Beijing and members of the Association of South East Asian Nations (ASEAN) should work together to remove “external disruption” in the South China Sea, Wang said during a joint news conference with Malaysia’s foreign minister.
“We (China and Malaysia) are both of the view that the South China Sea should not be a ground for major power wrestling teeming with warships,” said Wang, who is on a short Southeast Asian tour.
“China and ASEAN have full capacity and wisdom, as well as responsibility, to maintain peace and tranquillity in (the) South China Sea.”
Malaysia’s Foreign Minister Hishammuddin Hussein said maritime disputes should be resolved peacefully through regional dialogue.
China has in recent months held military exercises in disputed parts of the strategic waterway, while Washington has accused Beijing of attempting to build a “maritime empire” in the area.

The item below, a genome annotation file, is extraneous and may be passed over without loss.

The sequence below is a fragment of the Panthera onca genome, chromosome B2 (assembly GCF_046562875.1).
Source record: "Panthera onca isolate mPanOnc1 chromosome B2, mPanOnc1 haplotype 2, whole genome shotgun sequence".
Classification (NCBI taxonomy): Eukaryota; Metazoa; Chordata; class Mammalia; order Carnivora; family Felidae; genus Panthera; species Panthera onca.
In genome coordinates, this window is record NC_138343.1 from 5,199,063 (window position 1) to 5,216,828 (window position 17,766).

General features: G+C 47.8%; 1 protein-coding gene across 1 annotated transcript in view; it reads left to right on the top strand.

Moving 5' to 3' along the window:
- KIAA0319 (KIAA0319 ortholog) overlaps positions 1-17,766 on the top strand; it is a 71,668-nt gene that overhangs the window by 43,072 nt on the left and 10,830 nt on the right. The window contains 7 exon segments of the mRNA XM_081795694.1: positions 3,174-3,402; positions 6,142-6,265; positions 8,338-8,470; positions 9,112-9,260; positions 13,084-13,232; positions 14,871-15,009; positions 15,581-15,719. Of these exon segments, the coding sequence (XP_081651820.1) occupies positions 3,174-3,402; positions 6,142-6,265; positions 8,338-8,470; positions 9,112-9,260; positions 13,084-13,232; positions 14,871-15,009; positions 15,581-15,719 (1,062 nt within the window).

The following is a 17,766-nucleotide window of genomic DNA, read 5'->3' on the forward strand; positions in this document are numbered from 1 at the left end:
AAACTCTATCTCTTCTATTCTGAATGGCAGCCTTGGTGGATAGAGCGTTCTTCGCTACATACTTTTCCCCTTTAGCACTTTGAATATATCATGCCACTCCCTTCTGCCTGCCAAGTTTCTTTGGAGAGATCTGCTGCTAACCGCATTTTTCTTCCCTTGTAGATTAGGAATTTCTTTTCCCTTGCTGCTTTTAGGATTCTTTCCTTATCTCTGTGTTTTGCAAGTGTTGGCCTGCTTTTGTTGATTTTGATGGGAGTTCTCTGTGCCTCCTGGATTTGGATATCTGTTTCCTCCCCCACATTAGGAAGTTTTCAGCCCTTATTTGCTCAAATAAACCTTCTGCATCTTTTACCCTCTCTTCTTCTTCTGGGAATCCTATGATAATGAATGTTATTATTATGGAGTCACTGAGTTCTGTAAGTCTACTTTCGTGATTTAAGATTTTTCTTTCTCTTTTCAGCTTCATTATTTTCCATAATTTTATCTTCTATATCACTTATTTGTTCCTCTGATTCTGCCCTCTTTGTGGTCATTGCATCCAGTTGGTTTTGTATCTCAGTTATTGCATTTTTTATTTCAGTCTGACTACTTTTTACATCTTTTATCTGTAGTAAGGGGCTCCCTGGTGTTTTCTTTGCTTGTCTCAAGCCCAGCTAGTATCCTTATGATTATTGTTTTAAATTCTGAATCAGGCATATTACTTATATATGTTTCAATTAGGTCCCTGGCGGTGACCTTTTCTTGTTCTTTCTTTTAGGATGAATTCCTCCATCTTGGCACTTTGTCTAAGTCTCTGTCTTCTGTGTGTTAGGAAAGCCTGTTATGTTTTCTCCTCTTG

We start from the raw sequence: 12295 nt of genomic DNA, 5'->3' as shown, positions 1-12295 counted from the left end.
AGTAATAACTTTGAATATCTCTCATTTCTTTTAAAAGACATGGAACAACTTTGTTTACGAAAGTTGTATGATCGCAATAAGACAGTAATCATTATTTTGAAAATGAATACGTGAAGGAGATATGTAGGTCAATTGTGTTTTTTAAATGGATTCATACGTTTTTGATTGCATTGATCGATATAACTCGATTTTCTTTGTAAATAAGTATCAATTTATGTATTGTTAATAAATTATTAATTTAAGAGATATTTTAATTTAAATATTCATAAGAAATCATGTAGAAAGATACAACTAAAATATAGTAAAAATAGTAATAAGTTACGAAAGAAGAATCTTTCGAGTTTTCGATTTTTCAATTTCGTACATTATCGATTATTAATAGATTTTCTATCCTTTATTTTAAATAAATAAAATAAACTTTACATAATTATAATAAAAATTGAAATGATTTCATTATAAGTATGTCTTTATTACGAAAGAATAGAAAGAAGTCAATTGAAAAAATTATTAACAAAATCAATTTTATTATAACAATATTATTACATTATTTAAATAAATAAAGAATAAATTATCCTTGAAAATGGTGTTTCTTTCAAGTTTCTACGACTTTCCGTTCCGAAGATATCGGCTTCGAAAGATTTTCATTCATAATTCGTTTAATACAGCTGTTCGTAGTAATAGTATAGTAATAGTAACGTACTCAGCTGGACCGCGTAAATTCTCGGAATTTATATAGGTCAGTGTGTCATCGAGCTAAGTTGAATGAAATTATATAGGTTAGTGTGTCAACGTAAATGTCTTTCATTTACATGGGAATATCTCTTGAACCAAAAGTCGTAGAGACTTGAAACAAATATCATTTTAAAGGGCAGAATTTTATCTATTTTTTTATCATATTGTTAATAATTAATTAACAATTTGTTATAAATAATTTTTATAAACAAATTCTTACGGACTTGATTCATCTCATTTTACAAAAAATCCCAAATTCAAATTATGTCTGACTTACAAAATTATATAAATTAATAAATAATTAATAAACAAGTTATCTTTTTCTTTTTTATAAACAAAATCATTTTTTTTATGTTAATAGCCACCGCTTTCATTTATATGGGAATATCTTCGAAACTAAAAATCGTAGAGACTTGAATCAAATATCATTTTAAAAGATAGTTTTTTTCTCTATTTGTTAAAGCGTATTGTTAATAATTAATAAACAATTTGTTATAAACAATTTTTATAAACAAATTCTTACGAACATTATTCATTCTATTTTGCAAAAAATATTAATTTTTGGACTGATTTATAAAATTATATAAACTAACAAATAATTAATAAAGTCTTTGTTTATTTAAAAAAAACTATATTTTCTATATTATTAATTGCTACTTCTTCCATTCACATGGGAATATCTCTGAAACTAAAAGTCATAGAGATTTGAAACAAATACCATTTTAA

Wang described Washington’s “Indo-Pacific” strategy, which aims to cast the United States as a trustworthy partner in the region, as a “security risk” for East Asia.
“What it pursues is to trumpet the old-fashioned cold war mentality and start up confrontation among different groups and blocks, and stoke geopolitical competition,” he said.
“I believe all parties sees this clearly and will stay vigilant against it.”
U.S. Secretary of State Mike Pompeo has previously said Washington wants a “free and open” Asia not dominated by any one country.
The Philippines’ top military commander said the U.S.-China rivalry meant the situation at sea had become “very tense”.
General Gilbert Gapay told foreign media in Manila that the United States had stepped up naval patrols and China’s coastguard had been very active, while its maritime militia were “practically swarming most areas” of the Philippines’ Exclusive Economic Zone.
During Tuesday’s joint briefing, Malaysia’s Hishammuddin said China had committed to purchase 1.7 million tonnes of palm oil until 2023 and pledged to encourage increased shipments of sustainably produced Malaysian palm oil.